STUART v. USA, No. 1:2010cv00859 - Document 85 (Fed. Cl. 2015)

Court Description: REPORTED OPINION denying as moot 45 Motion for Judgment on the Administrative Record; denying as moot 48 Motion for Judgment on the Administrative Record; granting 71 Motion for Leave to File; denying in part 73 Motion for Sanctions pursuant to Rule 37. Signed by Judge Mary Ellen Coster Williams. (jh) Copy to parties.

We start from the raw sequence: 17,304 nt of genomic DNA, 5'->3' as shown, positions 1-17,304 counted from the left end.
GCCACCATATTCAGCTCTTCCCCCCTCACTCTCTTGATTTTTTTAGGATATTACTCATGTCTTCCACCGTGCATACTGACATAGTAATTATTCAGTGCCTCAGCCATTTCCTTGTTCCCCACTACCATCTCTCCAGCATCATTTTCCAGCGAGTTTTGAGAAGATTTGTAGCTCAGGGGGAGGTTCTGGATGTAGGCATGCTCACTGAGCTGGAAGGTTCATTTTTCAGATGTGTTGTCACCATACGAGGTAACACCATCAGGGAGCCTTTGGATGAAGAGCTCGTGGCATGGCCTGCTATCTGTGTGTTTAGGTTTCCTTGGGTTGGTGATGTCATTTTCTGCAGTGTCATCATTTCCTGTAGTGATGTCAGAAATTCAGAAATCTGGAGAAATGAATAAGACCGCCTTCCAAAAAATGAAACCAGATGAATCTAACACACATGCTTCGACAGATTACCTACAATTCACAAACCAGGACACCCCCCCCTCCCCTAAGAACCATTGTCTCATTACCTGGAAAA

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STUART v. USA Doc. 85 In the United States Court of Federal Claims No. 10-859C (Filed: September 25, 2015) **************************** * * * * * * * * * * * * * MICHAEL STUART, Plaintiff, v. THE UNITED STATES, Defendant. Military Discharge; Incomplete Administrative Record; Completion of Administrative Record; Authentication; Vacatur of Decisions Predicated on Incomplete Administrative Record; Remand. **************************** Jason E. Perry, 10540 Galleria Street, Wellington, Florida 33414, for Plaintiff. Joyce Branda, Robert E. Kirschman, Jr., Martin F. Hockey, Jr., and Jessica R. Toplin, United States Department of Justice, Civil Division, Commercial Litigation Branch, P.O. Box 480, Ben Franklin Station, Washington, D.C. 20044, for Defendant. __________________________________________________________________ MEMORANDUM OPINION AND ORDER __________________________________________________________________ WILLIAMS, Judge. This matter comes before the Court on Defendant’s motion for leave to correct the Administrative Record (“AR”). Also pending are the parties’ cross-motions for judgment on the AR following the decision of the Army Board for Correction of Military Records (“ABCMR”) on remand and Plaintiff’s motion for sanctions. In light of new documents submitted to the Court, the Court grants Defendant’s motion for leave to correct the AR, remands this matter to the ABCMR, and stays proceedings pending the Board’s decision until further order of the Court. Because the Court’s January 30, 2013 Opinion was predicated on an incomplete record and an erroneous factual predicate, that decision is vacated. Background Plaintiff, Sergeant Michael E. Stuart, claims that he became disabled while serving in the United States Army and that, instead of being separated in January 2006, he should have been Dockets.Justia.com maintained on active duty until the Secretary of the Army rendered a final decision on his physical disability claim. Compl. 5-6. Plaintiff seeks back pay, payment for medical care since his removal from active duty, and restoration to active duty until he is afforded a medical evaluation. Id. at 6. This Court previously found that the Army failed to follow its procedures regarding post-deployment medical assessments, to brief Sgt. Stuart about his medical benefits and entitlements and to document his medical treatment. Stuart v. United States, 108 Fed. Cl. 458, 461 (2013). The Court directed the ABCMR to reassess Plaintiff’s separation from active duty and determine whether he should have been discharged due to medical disability in accordance with the Army’s regulations or referred to a Medical Evaluation Board (“MEB”) and potentially a Physical Evaluation Board (“PEB”). Id. at 472-73. In issuing the Remand Order, the Court relied upon the Army’s “Personnel Policy Guidance” (“PPG”) containing the Army’s procedures for overseeing its soldiers in effect when Sgt. Stuart was discharged in January 2006. Id. at 465-66. Part 7-12, which set forth the requirements for medical procedures during Release from Active Duty or “REFRAD,” provided, in pertinent part: 7-12 Requirements for REFRAD [Release from Active Duty]/Demobilization. a. Medical Benefits and Entitlements Briefing: Each Soldier will receive a medical benefits and entitlements briefing. Briefing information should include, but is not limited to, the following topics: • The right to request a REFRAD physical. • MRP [Medical Retention Processing] • Tricare benefits following REFRAD. • Points of contact for TRICARE claim issues. • Department of Veterans Affairs (VA) access. • Two forms must be completed: Department of Defense (DD Form 2796, Post-deployment health assessment to be completed within 5 days of redeployment or demobilization, and DD Form 2697, Report of medical assessment). • TRICARE Reserve Select (TRS) Id. (emphasis added). Paragraph 7-8(b) of the PPG required that Department of Defense DD Form 2796, PostDeployment Health Assessment, be completed “in the theater of operation prior to redeployment, ideally within 5-days but nor more than 30-days, before departure from theater.” Id. at 466 (quoting PPG ¶ 7-8(b)). The PPG further mandated that the original DD Forms 2795 (PreDeployment Health Assessment), 2796 and 2697 (Report of Medical Assessment), as well as any completed Department of the Army DA Form 2173 (Statement of Medical Examination and Duty Status) were to be placed in the soldier’s health record. Id. Relying in part on the PPG, the Court held: 2 The Army did not comply with its procedures when it released Sgt. Stuart from active duty and failed to conduct a Post-Deployment Health Reassessment,[1] to document medical treatment provided during his tour of duty, to inform Plaintiff of his right to request a physical examination, and to determine if Plaintiff needed to be referred to a Medical Evaluation Board. Id. at 472. On remand, the ABCMR concluded that there was no evidence that Plaintiff had a medical condition at the time of his release from active duty that warranted either his entry into the Army Physical Disability Evaluation System or referral to an MEB prior to discharge. Supp. AR 308. The ABCMR determined that the Army properly discharged Plaintiff from active duty, and without referring him to an MEB, denied Plaintiff’s application to correct his military record. Id. at 308-9. In reaching its conclusions, the ABCMR relied in part upon a January 3, 2006 DD Form 2697 that had not been part of this Court’s record. Compare id. at 296, 303-6, with Order at 1 (Dec. 4, 2014). The ABCMR pointed out that the Court did not cite this document in its opinion and Remand Order, and indicated that this new document, DD Form 2697, showed that Plaintiff underwent a Post-Deployment Health Assessment on January 3, 2006, within the required timeframe. Supp. AR 306. However, DD Form 2697 is not the Post-Deployment Health Assessment – it is a report of medical assessment. See id. at 344. A similarly numbered form, the DD Form 2796, is the Post-Deployment Health Assessment. Adams Decl. ¶ 6 (Feb. 4, 2015) (“The DD Form 2697 is a report of a comprehensive medical assessment, to be used ‘to provide a comprehensive medical assessment for active and reserve component service members separating or retiring from active duty.’”) (internal citations omitted). Neither Sgt. Stuart’s DD Form 2697 nor his DD Form 2796 was included in the original AR, dated October 20, 2011, and were not before the Court when it entered its January 30, 2013 decision. See Order (Dec. 4, 2014). Nor did the parties rely upon these documents when they presented their motions for judgment and arguments to the Court. See Def.’s Mot. for J. on the AR; Pl.’s Cross Mot. for J. on the AR. The ABCMR in its decision listed DD Form 2697 as among those documents provided by Plaintiff following remand. Supp. AR 292. The DD Form 2697 was filed with the Court for the first time on September 16, 2013, after the ABCMR’s determination, as part of Defendant’s supplemental AR. Id. at 344. Noting that DD Form 2697 had not been in the original AR and had not been referenced by either party in its motions that resulted in the Remand Order, in a September 30, 2014 Order, the Court ordered Defendant to file a declaration explaining why the January 3, 2006 DD Form 2697 had not been provided as part of the original AR. Order (Sept. 30, 2014). On November 3, 2014, Defendant filed a declaration of Kenneth A. Clayton, a paralegal specialist with the Litigation Division, Military Personnel Branch for the United States Army, Legal Services Agency. Notice (Nov. 3, 2014). Mr. Clayton stated that Army records are maintained at: 1 The Court referred to the Post-Deployment Health Assessment as the Post-Deployment Health Reassessment in the Remand Order. 3 (1) the U.S. Army Human Resource Command (“Army HRC”) and (2) the National Personnel Records Center; (3) the Department of Veterans Affairs (“VA”) Records Management Center for medical records and VA Regional Offices after filing for disability benefits. Clayton Decl. ¶ 3 (Oct. 30, 2014). Mr. Clayton testified that he requested and received documents from the Army HRC and the VA when preparing the original AR but that he “would be speculating as to why the DD Form 2697 was not included as part of the documents received from either [the Army] HRC or the VA.” Id. ¶¶ 4-5. Mr. Clayton further testified: Although Mr. Stuart possessed a copy of the DD Form 2697, ALARACT Message 023/2002, Subject: Pre and Post Deployment Health Assessments (P/PDHA) Priority, directed that the original be filed in the soldier’s health records. Health records are maintained separately and maintained at the soldier’s regional VA office. At the time of the original request, HRC did not have the DD Form 2697 scanned into Mr. Stuart’s personnel file, which was provided to me. Moreover, it was not included in the index maintained by HRC, and I, therefore, had no knowledge regarding this form’s existence. Further, the DD Form 2697 was not included in the medical records received from the VA. Id. ¶ 6. Mr. Clayton did not indicate when he made “the original request.” Id. The supplemental AR contained another group of documents missing from the original AR -- Sgt. Stuart’s Medical Extension Processing 2 (“MRP2”) Packet, dated May 11, 2007. Supp. AR 322-28. The first page of this packet is a “Medical Extension Processing 2 (MRP2) Initial Packet Checklist.” Id. at 322 (emphasis in original). This checklist was completed by SFC Dennis Adams, Unit Readiness NCO, and listed a number of documents apparently to be checked off if included in the MRP2 packet and four additional documents to be checked off “if available.” Id. SFC Adams checked off DD Form 2796, Post-Deployment Health Assessment. Id. However, a DD Form 2796 for Sgt. Stuart was not submitted along with other documents in the packet and was not in the supplemental AR. Id. at 322-28; see also Adams Decl. ¶ 6 (Feb. 5, 2015). All other documents checked off on the MRP2 Checklist were in the supplemental AR. On December 4, 2014, the Court directed the parties to clarify the record with respect to Sgt. Stuart’s MRP2 Packet. Order (Dec. 4, 2014). The Court ordered Defendant to file declarations explaining what a check mark on the MRP2 Initial Checklist signified, why SFC Adams checked off DD Form 2796, where the DD Form 2796 would have been maintained in the ordinary course of business, and whether this repository was a source of documents for the AR and/or the supplemental AR. Id. The Court also ordered Defendant to file a declaration specifying when documents were requested from the HRC and VA or any other repository for purposes of this action and whether a DD Form 2796 was in Sgt. Stuart’s personnel file or medical records at that time. Id. The Court ordered Plaintiff to file a declaration stating whether he ever possessed his DD Form 2796 and to file the form if he possessed it. Id. Finally, the Court ordered both parties to file any decision responding to Sgt. Stuart’s request for MRP2 status. Id. 4 On January 14, 2015, Plaintiff responded to the Court’s December 4, 2014 Order. Stuart Decl. (Jan. 14, 2015). In his declaration, Plaintiff stated that he has never possessed a copy of DD Form 2796, does not recall seeing such form, and believes “no such DD Form 2796 was ever filled out for [him] at any time.” Stuart Decl. at 1 (Jan. 8, 2015). He also stated that he never received any response regarding his application for return to active duty under the MRP2 program. Id. On February 5, 2015, the Government filed several declarations in response to the Court’s December 4, 2014 Order. Notice (Feb. 5, 2015) (containing declarations of Master Sergeant Dennis Adams, Chief of the Army Medical Records Program Bryan K. Burrell, and a second declaration of paralegal specialist Kenneth A. Clayton). Master Sergeant Dennis Adams described how he located two DD Form 2796s for Sgt. Stuart, and attached them as Exhibit 1 to his declaration. Adams Decl. ¶ 7, Exh. 1. The two DD Forms 2796 are dated December 12, 2005, and January 3, 2006, the same day the DD Form 2697 was completed. Id. Master Sergeant Adams, who completed Sgt. Stuart’s MRP2 Packet, testified that under standard operating procedures, he was to “start with a blank MRP2 checklist, place a checkmark on the blank line to the left of the required document for the packet as the required document/form was included in the packet for submission to higher headquarters.” Id. ¶ 3. Thus, “[a] checkmark has no other value at the unit level other than to verify the packet was complete and ready for submission.” Id. Master Sergeant Adams further testified: After being contacted about the MRP2 packet that was submitted in Mr. Stuart’s pending case, I reviewed the original MRP2 packet and realized that I must have mistaken the DD Form 2697 for the DD Form 2796 and that a “no” should have been placed on the checklist instead of a checkmark. Mr. Stuart’s MRP2 packet did not include a DD Form 2796. The DD Form 2697 is a report of a comprehensive medical assessment, to be used “to provide a comprehensive medical assessment for active and reserve component service members separating or retiring from active duty.” In place of the DD Form 2796, the DD Form 2697 was submitted as part of the packet. There is no record of the DD Form 2796 in Mr. Stuart’s MRP2 packet. After discovering, on 12 January 2015, the MRP2 packet did not contain the DD Form 2796, I inquired with my personnel section at Battalion, SSG Greg Blaylock. He contacted SSG William Cox in the MEDCOM section at Joint Forces Headquarters in Jackson, Mississippi where the records are maintained. SSG Cox researched and found two DD Forms 2796; SSG Cox sent the forms to SSG Blaylock, which in return, I forwarded the forms to Army Litigation Division. See DD Forms 2796, attached as Exhibit 1. Id. ¶¶ 5-7. 5 The Government did not explain why no agency personnel originally searched the MEDCOM section at Joint Forces Headquarters in Jackson, Mississippi, “where the records are maintained.” Id. ¶ 7. Master Sergeant Adams did not elaborate on what records are maintained in Jackson, Mississippi or why this repository was not previously searched. Id. The certification of the original AR states that “Copies of Medical Records are maintained at the Mississippi Veterans Affairs Regional Office, Jackson, Mississippi.” See AR (containing a certification authenticating the AR signed by Susan B. Sutherland, Lieutenant Colonel, U.S Army Chief of the Military Personnel Litigation Branch, dated Sept. 30, 2011). The Government also submitted the declaration of Bryan K. Burrell, the Chief of the Army Medical Records Program for the Office of the Surgeon General. Notice, Attach. 1 at 1213, (Feb. 5, 2015). Mr. Burrell is responsible “for the regulations and executive oversight of medical records administration for the Army.” Burrell Decl. ¶ 1 (Feb. 4, 2015). Mr. Burrell testified that under Army Regulation 40-66, in force at the time, a soldier’s health records would not accompany him or her to a combat zone, but “the DD Form 2766 folder [would] serve as the treatment folder while the individual is deployed. The medical treatment facility in the soldier’s area of operation will maintain the DD Form 2766 as an outpatient field file.” Id. ¶¶ 4-5. This “field file” contained a number of forms, including DD Form 2796. Id. ¶ 5. Mr. Burrell further testified: The DD Form 2796 would be completed and placed on the inside flap of the DD Form 2766 folder. Once a soldier returned from their deployment, the DD Form 2796 and all other forms filed inside the DD Form 2766 folder would be filed in the soldier’s regular treatment records. The soldier’s regular treatment records are their official medical records. The DD Form 2796, Post Deployment Health Assessment, in the ordinary course would therefore have been completed, placed in the soldier’s DD Form 2766 folder while deployed, and filed in the soldier’s official medical record upon return from deployment. Id. ¶¶ 6-7. Nothing in the AR is labelled “Form 2766.” Mr. Burrell describes Form 2766 as the “Adult Preventive and Chronic Care Flowsheet,” but there is nothing in the AR with that title. Id. ¶ 5. Form 2766 is not on the list of documents considered by the ABCMR. Supp. AR 292. Mr. Clayton testified that he requested Sgt. Stuart’s personnel records from HRC on December 28, 2010, and did not request records from NPRC because “NPRC records are for those Soldiers who served in the Army before 2003.” Second Clayton Decl. ¶ 4 (Feb. 5, 2015). “Mr. Stuart was a member of the Active Army after January 2003 and, therefore none of Mr. Stuart’s files are maintained at NPRC.” Id. Mr. Clayton received Sgt. Stuart’s personnel documents from HRC on December 28, 2010, and stated that Sgt. Stuart’s records “are maintained electronically in the Personnel Electronic Records Management System (iPERMS) by HRC.” Id. Mr. Clayton testified that he also requested Sgt. Stuart’s medical records from the VA on December 28, 2010, because “[u]pon discharge, a soldier’s health record (HREC) will be forwarded to the VA” and “[t]he VA is the repository for the official medical records identified 6 by Mr. Burrell as the location where the DD Form 2796 would have been maintained in the ordinary course of business.” Id. at ¶5. The DD Form 2796 “was not provided” to Mr. Clayton “from HRC or the VA.” Id. at ¶ 7. On February 20, 2015, the Court held a status conference, and Plaintiff raised two issues regarding the authenticity of the two Forms 2796. Plaintiff asked how it was possible that while the forms were dated December 2005 and January 2006, they contained supplemental questions added on November 3, 2007. Plaintiff also inquired why the Forms 2796 were not maintained in the repository that Mr. Burrell described as “where the Form 2796 would have been maintained in the ordinary course of business.” Tr. 2-3. Following the status conference, the Court ordered Defendant to file a notice attaching a sworn declaration of SSG William Cox describing what steps he took to locate Sgt. Stuart’s DD Form 2796 and why he looked for this form in “the MEDCOM section at Joint Forces Headquarters in Jackson, Mississippi,” and a declaration or declarations addressing the authenticity of the two DD Form 2796s and why they contained supplemental questions added November 3, 2007. Order (Feb. 20, 2015). Defendant filed a second declaration of SSG William Cox on March 13, 2015, which detailed his location of Sgt. Stuart’s two DD Form 2796s and addressed the Court’s questions. Notice, Attach. 1 (Mar. 13, 2015) (“Second Cox declaration”). SSG Cox testified: On January 12, 2015, SSG Gregory Blaylock contacted me asking who the current point of contact (“POC”) was for MSARNG medical records. I told SSG Blaylock that I was the POC at which time he advised me that he was looking for a DD Form 2796, Post Deployment assessments for Mr. Michael Stuart to complete a medical packet. I conducted a thorough search of the MSARNG Medical Records vault and office on January 12, 2015. I did not find a hard copy record or documentation of a DD Form 2796 for Mr. Stuart. I also searched Mr. Stuart’s online Health Readiness Record (HRR) and did not find a DD Form 2796 for Mr. Stuart. The HRR is one of the contacted providers that holds the electronic copies of a service member’s medical records – and the only one which the VA has access [sic]. The DD Form 2796 is normally filed in the HRR and the soldier’s medical records, but was not. Finally, I searched MEDPROS, Force Health Protection, Medical Health Assessments (“MHA”), and located two DD Forms 2796 (dated December 12, 2005 and January 3, 2006), Post Deployment Health Assessments, online. I searched in this database, as the local unit does not have access to it – it is restricted due to the protected health information contained therein. Second Cox Decl. ¶¶ 5-6 (Mar. 13, 2015). SSG Cox also responded to the Court’s inquiry about the November 3, 2007 Supplemental Questions: The DD Forms 2796, Post Deployment Assessments provided to SSG Gregory Blaylock for Mr. Stuart were produced directly from the MHA website, which is a part of the MEDPROS website. On January 12, 2015, I emailed SSG Blaylock 7 the DD Form 2796 Mr. Stuart completed on December 12, 2005 and the DD Form 2796 Mr. Stuart completed on January 3, 2006. Mr. Stuart and the medical provider verified, reviewed, and completed the DD Forms 2976s on the dates they were signed. Each DD Form 2796 is marked “completed” in green lettering in the MHA website. The data is digitally stored and only printed when needed. Because the format for the DD Form 2796 was updated on November 3, 2007, this date will populate at the bottom of page three above the Supplemental Injury Questions S1 and S2 as “Supplemental Injury Questions (Added 3 November 2007)” when printed. Questions S1 and S2 were not asked to Mr. Stuart because the DD Form was completed by him prior to the revision of the form that occurred on November 3, 2007. Id. ¶ 7. SSG Cox provided the DD Form 2796s to SSG Blaylock on the same day of his request. Id. ¶¶ 5, 7. On or about March 10, 2015, Sgt. Stuart’s HRR was updated with all of his forms from MHA, including two DD Form 2796s, two DD Form 2795 Pre-Deployment Health assessments (December 15, 2004 and August 31, 2004), and one DD Form 2900 PostDeployment Health Reassessment (December 4, 2006). Id. ¶ 6. According to SSG Cox, medical records are not automatically sent to the VA, but must be requested, and no record in the MSRANG files existed of any request for Mr. Stuart’s medical records by the VA. Id. ¶ 8. On March 13, 2015, Defendant filed the instant motion for leave to correct the AR by adding the December 12, 2005 DD Form 2796 and the January 3, 2006 DD Form 2796. Def.’s Mot. at 1. Plaintiff opposed Defendant’s motion on March 21, 2015, arguing that Defendant has failed to show that the “omission of the forms would preclude meaningful review,” and “the records proffered are unreliable and have not been properly authenticated.” Pl.’s Resp. at 1. On June 4, 2015, the Court, in response to Plaintiff’s arguments, ordered Defendant to authenticate the DD Form 2796s. Order (June 4, 2015). On June 18, 2015, Defendant filed the declaration of Audrey L. Luken, the MEDPROS Program Manager for the MEDPROS Program Office, G37 Medical Readiness Division, G3/5/7 Health Care Operations, U.S. Army Medical Command, Fort Sam Houston, Texas. Decl. of Audrey Luken ¶ 1 (June 11, 2015). Ms. Luken is responsible for managing the “day to day operation of the Army’s medical readiness tracking system” and has worked with the MEDPROS database since 2002. Id. As stated by Ms. Luken: MEDPROS is a web-based system developed by the Army Medical Department (“AMEDD”) to track all immunization, medical readiness, and deployability data for all soldiers and Department of the Army civilians. [. . .] Beginning in 2005, all [Post-Deployment Health Assessments] were required to be completed in an electronic format. The Army designated the MEDPROS system for this task. Id. ¶ 3. Ms. Luken testified that access to the MEDPROS system is limited to individuals with official duties requiring such access. Id. ¶ 4. 8 Ms. Luken accessed the MEDPROS database and determined that the print-outs of Sgt. Stuart’s DD Form 2796s provided to the Court were the same forms located in the MEDPROS system and that the MEDPROS system did not contain any other DD Form 2796 for Sgt. Stuart. Id. ¶ 9. Ms. Luken stated that Part II of a DD Form 2796, which contains all health information unrelated to a soldier’s demographics, must be filled out during a meeting between the soldier and a credentialed health care provider, and, after this interview is completed, the provider electronically signs the form using a personal identification number and his or her “U.S Government Common Access Card.” Id. ¶¶ 5-7. Ms. Luken testified: During the 2005-2006 timeframe, the MEDPROS system would show that DD Form 2796 was signed by a provider by placing the last four digits of the provider’s social security number in the signature box when the providers signed the form with the [U.S. Government Common Access Card.] The social security number is read from the data on the [U.S. Government Common Access Card.] The signature block also records the date that the document is signed. Only credentialed health care providers are authorized to complete and sign DD Forms 2796. Id. ¶ 7. Ms. Luken continued that once a DD Form 2796 is signed by the provider, the data cannot be modified and if a provider wants to make changes to a submitted form, this action will generate a new DD Form 2796, with both the old and new form remaining in the MEDPROS system. Id. ¶ 8. Ms. Luken concluded: Mr. Stuart’s [Post-Deployment Health Assessments] as indicated on the DD Forms 2796 were electronically completed in the MEDPROS database, that they were completed by a medical provider, and that the forms had not been modified or altered since their completion on December 12, 2005, and January 3, 2006. The DD Forms 2796 that were provided to the Court were true and accurate copies of Mr. Stuart’s [Post-Deployment Health Assessments] that were digitally stored in MEDPROS. Id. ¶ 9. The “Supplemental Questions,” which contain the text “Added 3 November 2007,” were generated automatically when the DD Forms 2796 were printed on January 12, 2015. Second Cox Decl. ¶ 7. The addition of the phrase “Added 3 November 2007” indicates that the format of Form 2796 has changed since Plaintiff and Plaintiff’s medical providers completed Plaintiff’s December 12, 2005 and January 3, 2006 Forms 2796. Id. The two supplemental questions are: S1. While deployed, were you exposed to or near a blast, IED explosion, car bomb, suicide explosion, or exposed to any other combat event that caused a blow or jolt to your head? S2. While deployed, were you involved in a motor vehicle accident, a fall, a sports accident, or any other event that caused a blow to your head or neck whiplash? 9 Adams Decl. Ex. 1. The drop-down field to the right of each question is blank on Plaintiff’s forms, since these questions were not available for Plaintiff to answer at the time that his forms were completed. The supplemental questions and the corresponding answer fields were generated when SSG Blaylock printed a copy of Plaintiff’s electronic forms. Second Cox Decl. ¶7 (Mar. 13, 2015). Discussion Correction of the Administrative Record In seeking leave to correct the AR, Defendant asserts that the AR should not be supplemented, but instead should be corrected “to include documents that should have been maintained in [P]laintiff’s Health Readiness Records at separation . . . .” Def.’s Mot. at n.1. Defendant requests that these materials be included in the AR because “the [AR] as it is currently constituted, is incomplete.” Id. at 6. Defendant also argues that these documents “will promote effective judicial review because they definitively establish that the Army properly screened and evaluated Mr. Stuart upon his release from active duty” and provide further support for the ABCMR’s findings. Id. In opposition, Plaintiff argues that “correction” or “completion” is not the proper way to add these forms to the AR because they were not part of the record originally considered by the ABCMR and did not serve as a basis for its decision. Pl.’s Resp. at 3-4. Plaintiff asserts that these documents are not necessary for effective judicial review and that they should not be added to the AR because “their authenticity is suspect.” Id. at 3-8. When the Court decides a motion for judgment on the AR, judicial review is limited to the administrative record already in existence. See generally Axiom Res. Mgmt., Inc. v. United States, 564 F.3d 1374, 1379 (Fed. Cir. 2009) (quoting Camp v. Pitts, 411 U.S. 138, 142 (1973)). There is a “strong, but rebuttable, presumption that the administrators of the military, like other public officers, discharge their duties correctly, lawfully and in good faith.” Porter v. United States, 163 F.3d 1304, 1316 (Fed. Cir. 1998) (citations and internal quotation marks omitted). As such, to successfully challenge a decision by the ABCMR, a plaintiff must prove by “cogent and clearly convincing evidence” that the decision is arbitrary, capricious, unsupported by substantial evidence, or contrary to applicable statutes and regulations. Arens v. United States, 969 F.2d 1034, 1037 (Fed. Cir. 1992) (citations omitted). However, this deferential standard of review “does not excuse the Board from considering all of the relevant evidence and proffering an explanation that establishes a ‘rational connection between the facts found and the choice made.’” Verbeck v. United States, 89 Fed. Cl. 47, 62 (2009) (quoting Bowen v. Am. Hosp. Ass’n, 476 U.S. 610, 626 (1986)). Defendant correctly acknowledges that Sgt. Stuart’s DD Form 2796s were erroneously omitted from the AR and must be added for completeness. Def.’s Mot. at 5-7. As explained in Linc Government Services, LLC v. United States, there is a distinction between materials proffered to “supplement” or to “complete” the AR. 95 Fed. Cl. 155, 158 (2010). This need for completeness arises because an agency’s initial submission to the court may omit information that is properly part of the administrative record because it served as a basis for the agency’s 10 decision under review. Id. (citing R. Ct. Fed. Cl. App. C, ¶ 22(o); PlanetSpace, Inc. v. United States, 90 Fed. Cl. 1, 4 (2009)). Unlike Linc however, the two critical documents missing from the AR were not only omitted from the Court’s record, they were not before the ABCMR and not relied upon by the parties in their arguments to either tribunal. Plaintiff alleged that he was wrongfully separated without referral into the Army’s physical disability evaluation system. Compl. 3, 5. Therefore, all documents relating to his separation from active service, especially those relating to his medical evaluation at that time, should have been included in the original AR. Because Defendant did not include either DD Form 26972 or the two DD Form 2796s in the AR, the Court’s January 30, 2013 Opinion was predicated on an incomplete record and the erroneous assumption espoused by Defendant, that a Post-Deployment Health Assessment form was never completed.3 Stuart, 108 Fed. Cl. at 468-9; see also Def.’s Reply to Pl.’s Cross-Mot. for J. on the AR at 2. The Court grants Defendant’s motion and orders correction of the AR to add the two DD Form 2796s. The Court rejects Plaintiff’s argument that these documents should not be added to the AR because their authenticity is suspect. Pl.’s Resp. at 5-8. In order to authenticate evidence, “the proponent must produce evidence sufficient to support a finding that the item is what the proponent claims it is.” Fed. R. Evid. 901(a). Testimony that an item is what it claims to be is sufficient. Id. at 901(b)(1). The declaration of Ms. Luken, the Program Manager for the Medical Protection System (“MEDPROS”), based on her personal knowledge of the MEDPROS system and how a DD Form 2796 is created, establishes the authenticity of Sgt. Stuart’s forms. Luken Decl. ¶¶ 1, 5-10. In her declaration, Ms. Luken stated that she is “required to access and view documents and data contained in MEDPROS” as part of her official duties, and that she accessed and reviewed Plaintiff’s MEDPROS entries. Id. ¶¶ 1-2. Ms. Luken stated that she “confirmed that the MEDPROS system contains entries for the same two DD Forms 2796 that [she] reviewed in print-out form,” and that there were no other DD Forms 2796 in the system for Plaintiff. Id. at ¶ 2. Ms. Luken stated that once “a DD Form 2796 is signed by the provider in MEDPROS, the data on the form cannot be modified. If a provider wants to make a change . . . the provider can access the data . . ., but then must resign the document . . . .” Id. ¶ 8. Ms. Luken concluded, based on her examination of Plaintiff’s entries, the declaration of SSG Cox, and printed copies of the DD Forms 2796, that Plaintiff’s forms “were generated from the database information,” were “electronically completed in the MEDPROS database,” were “completed by a medical provider,” and “had not been modified or altered since their completion on December 12, 2005, and January 3, 2006.” Id. ¶ 9. The issue Plaintiff raised about the November 3, 2007 entry on the Forms 2796, while understandable, was satisfactorily resolved with the explanation that the produced version of the forms had been updated but that Mr. Stuart’s original forms had not been altered or subsequently changed. Second Cox Decl. ¶ 7. In sum, the declarations of Sgt. Cox and Ms. Luken establish the authenticity of the two DD Forms 2796. 2 Defendant filed DD Form 2697 for the first time with this Court on September 19, 2013. Supp. AR at 344. 3 Plaintiff has filed a motion for sanctions based on the wasted effort of all parties and the Court due to Defendant’s failure to include these forms in the AR. 11 Remand to the ABCMR Given the procedural posture of this case and the fact that the omitted DD Form 2796s were not considered by the ABCMR, the Court remands this matter to the ABCMR. As the Supreme Court has explained: If the record before the agency does not support the agency action, if the agency has not considered all relevant factors, or if the reviewing court simply cannot evaluate the challenged agency action on the basis of the record before it, the proper course, except in rare circumstances, is to remand to the agency for additional investigation or explanation. The reviewing court is not generally empowered to conduct a de novo inquiry into the matter being reviewed and to reach its own conclusions based on such an inquiry. Fla. Power & Light Co. v. Lorion, 470 U.S. 729, 744 (1985). Here, this Court is unable to review the challenged determination of the ABCMR because the ABCMR did not have Plaintiff’s two DD Form 2796s before it when it reached its decision. These key documents could fundamentally alter the parties’ arguments about the legality of Sgt. Stuart’s separation, and affect the ABCMR’s findings. The Court thus cannot properly evaluate whether the ABCMR’s decision resulting from the initial remand order was arbitrary, capricious, contrary to law, or unsupported by substantial evidence. The Tucker Act gives the Court of Federal Claims the authority “to remand appropriate matters to any administrative or executive body or official with such direction as it may deem proper and just.” 28 U.S.C. § 1491(a)(2) (2012); see R. Ct. Fed. Cl. 52.2; accord Harris v. United States, 8 Cl. Ct. 299, 303 (1985). Under Rule 52.2 of the Rules of the Court of Federal Claims, “[a]n order remanding a case must (A) include such direction as the Court deems proper and just; (B) establish the duration of the remand period, not to exceed 6 months; (C) specify the extent to which court proceedings will be stayed during the remand period; and (D) designate a party to report to the court, every 90 days or less, on the status of the remand proceedings. R. Ct. Fed. Cl. 52.2(b)(1). Remand is appropriate here to afford the ABCMR the opportunity to decide Plaintiff’s claims on a complete record, evaluate the impact these additional documents have on its original rationale and findings and revise its decision accordingly. It would be a waste of judicial resources for this Court to review the decision of the ABCMR that Plaintiff is currently challenging, as it was based on an incomplete and inaccurate Administrative Record. Judicial review would necessarily result in a remand in any event because the ABCMR had, through no fault of its own, failed to consider critical documents, the Forms 2796. Fla. Power & Light Co., 470 U.S. at 744. As Plaintiff notes in his motion for sanctions, “the filing of the two DD Form 2796s ‘would have likely greatly changed the arguments [P]laintiff raised and the issues before the Court.’” Pl.’s Mot. for Sanctions 7. 12 Conclusion 1. Defendant’s Motion to Correct the Administrative Record is GRANTED. The December 12, 2005 DD Form 2796 and the January 3, 2006 DD Form 2796, appended to the declaration of Sgt. Dennis Adams, are added to the AR. Defendant shall file an addendum to the AR containing these forms with page numbers forthwith, along with an appropriate certification of this portion of the AR. 2. This Court’s Opinion and Order of January 30, 2013, as well as the ABCMR’s July 18, 2013 Record of Proceedings are VACATED as they were predicated upon an incomplete and inaccurate AR and upon erroneous assumptions. 3. Plaintiff’s Motion for Judgment on the Administrative Record and Defendant’s Cross-Motion for Judgment on the Administrative Record are DENIED as moot in light of the correction of the AR, as the motions and supporting papers were predicated on an incomplete and inaccurate AR. 4. The Court REMANDS this matter to the Army Board for Correction of Military Records for further administrative action pursuant to Rule 52.2 and orders: a. The Army Board for Correction of Military Records is directed to reassess Plaintiff's separation from active duty, based upon the corrected AR, in the manner set forth in Stuart v. United States, 108 Fed. Cl. 458, 472-3 (2013) and determine whether Plaintiff should have been discharged due to medical disability in accordance with the Army’s regulations. On remand, the Board shall “provide additional investigation or explanation” based upon the corrected AR, consistent with Florida Power & Light Company v. United States, 740 U.S. at 744. b. Defendant shall provide the Court with the Army Board for Correction of Military Records’ decision within 180 days of Defendant’s filing of the corrected AR. 5. Plaintiff’s motion for sanctions is DENIED in part insofar as Plaintiff seeks exclusion of the December 12, 2005 DD Form 2796 and the January 3, 2006 DD Form 2796 from the AR, based upon the paramount public interest in having tribunals render decisions based upon a true and accurate record. 6. The case is STAYED for all purposes for the duration of remand proceedings, including Plaintiff’s motion for sanctions requesting attorney’s fees. s/Mary Ellen Coster Williams MARY ELLEN COSTER WILLIAMS Judge 13